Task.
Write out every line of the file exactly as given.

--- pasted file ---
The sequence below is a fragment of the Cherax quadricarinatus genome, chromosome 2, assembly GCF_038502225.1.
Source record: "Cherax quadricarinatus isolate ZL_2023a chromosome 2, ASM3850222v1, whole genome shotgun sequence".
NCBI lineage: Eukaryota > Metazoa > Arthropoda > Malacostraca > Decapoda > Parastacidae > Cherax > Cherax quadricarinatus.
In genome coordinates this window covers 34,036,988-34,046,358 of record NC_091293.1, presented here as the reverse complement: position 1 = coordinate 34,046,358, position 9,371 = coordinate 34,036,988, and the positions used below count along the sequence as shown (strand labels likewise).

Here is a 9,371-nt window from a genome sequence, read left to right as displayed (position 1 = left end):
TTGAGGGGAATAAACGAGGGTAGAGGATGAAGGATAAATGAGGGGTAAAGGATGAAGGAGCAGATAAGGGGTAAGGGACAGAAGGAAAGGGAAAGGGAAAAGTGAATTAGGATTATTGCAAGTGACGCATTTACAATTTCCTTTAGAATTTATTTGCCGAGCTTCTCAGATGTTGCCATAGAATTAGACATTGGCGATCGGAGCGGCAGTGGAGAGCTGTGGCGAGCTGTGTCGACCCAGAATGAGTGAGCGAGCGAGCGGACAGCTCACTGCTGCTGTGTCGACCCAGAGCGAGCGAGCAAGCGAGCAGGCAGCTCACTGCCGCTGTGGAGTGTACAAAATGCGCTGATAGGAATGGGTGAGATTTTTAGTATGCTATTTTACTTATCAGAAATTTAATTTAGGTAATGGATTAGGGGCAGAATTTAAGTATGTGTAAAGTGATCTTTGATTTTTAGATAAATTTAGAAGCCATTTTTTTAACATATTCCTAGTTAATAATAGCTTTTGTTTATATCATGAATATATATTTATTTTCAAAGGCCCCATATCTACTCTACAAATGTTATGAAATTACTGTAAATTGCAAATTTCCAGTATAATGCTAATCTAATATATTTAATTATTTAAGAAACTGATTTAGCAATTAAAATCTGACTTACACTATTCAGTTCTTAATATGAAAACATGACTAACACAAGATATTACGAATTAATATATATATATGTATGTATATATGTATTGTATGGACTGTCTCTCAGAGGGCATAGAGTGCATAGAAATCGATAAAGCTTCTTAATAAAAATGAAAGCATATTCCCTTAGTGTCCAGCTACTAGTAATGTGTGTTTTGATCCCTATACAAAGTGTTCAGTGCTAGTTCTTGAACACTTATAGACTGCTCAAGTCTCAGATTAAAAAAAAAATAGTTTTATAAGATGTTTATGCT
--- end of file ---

The sequence below is a fragment of the Cherax quadricarinatus genome, chromosome 2, assembly GCF_038502225.1.
Source record: "Cherax quadricarinatus isolate ZL_2023a chromosome 2, ASM3850222v1, whole genome shotgun sequence".
NCBI lineage: Eukaryota > Metazoa > Arthropoda > Malacostraca > Decapoda > Parastacidae > Cherax > Cherax quadricarinatus.
In genome coordinates this window covers 34,036,988-34,046,358 of record NC_091293.1, presented here as the reverse complement: position 1 = coordinate 34,046,358, position 9,371 = coordinate 34,036,988, and the positions used below count along the sequence as shown (strand labels likewise).

Here is a 9,371-nt window from a genome sequence, read left to right as displayed (position 1 = left end):
TTGAGGGGAATAAACGAGGGTAGAGGATGAAGGATAAATGAGGGGTAAAGGATGAAGGAGCAGATAAGGGGTAAGGGACAGAAGGAAAGGGAAAGGGAAAAGTGAATTAGGATTATTGCAAGTGACGCATTTACAATTTCCTTTAGAATTTATTTGCCGAGCTTCTCAGATGTTGCCATAGAATTAGACATTGGCGATCGGAGCGGCAGTGGAGAGCTGTGGCGAGCTGTGTCGACCCAGAATGAGTGAGCGAGCGAGCGGACAGCTCACTGCTGCTGTGTCGACCCAGAGCGAGCGAGCAAGCGAGCAGGCAGCTCACTGCCGCTGTGGAGTGTACAAAATGCGCTGATAGGAATGGGTGAGATTTTTAGTATGCTATTTTACTTATCAGAAATTTAATTTAGGTAATGGATTAGGGGCAGAATTTAAGTATGTGTAAAGTGATCTTTGATTTTTAGATAAATTTAGAAGCCATTTTTTTAACATATTCCTAGTTAATAATAGCTTTTGTTTATATCATGAATATATATTTATTTTCAAAGGCCCCATATCTACTCTACAAATGTTATGAAATTACTGTAAATTGCAAATTTCCAGTATAATGCTAATCTAATATATTTAATTATTTAAGAAACTGATTTAGCAATTAAAATCTGACTTACACTATTCAGTTCTTAATATGAAAACATGACTAACACAAGATATTACGAATTAATATATATATATGTATGTATATATGTATTGTATGGACTGTCTCTCAGAGGGCATAGAGTGCATAGAAATCGATAAAGCTTCTTAATAAAAATGAAAGCATATTCCCTTAGTGTCCAGCTACTAGTAATGTGTGTTTTGATCCCTATACAAAGTGTTCAGTGCTAGTTCTTGAACACTTATAGACTGCTCAAGTCTCAGATTAAAAAAAAAATAGTTTTATAAGATGTTTATGCT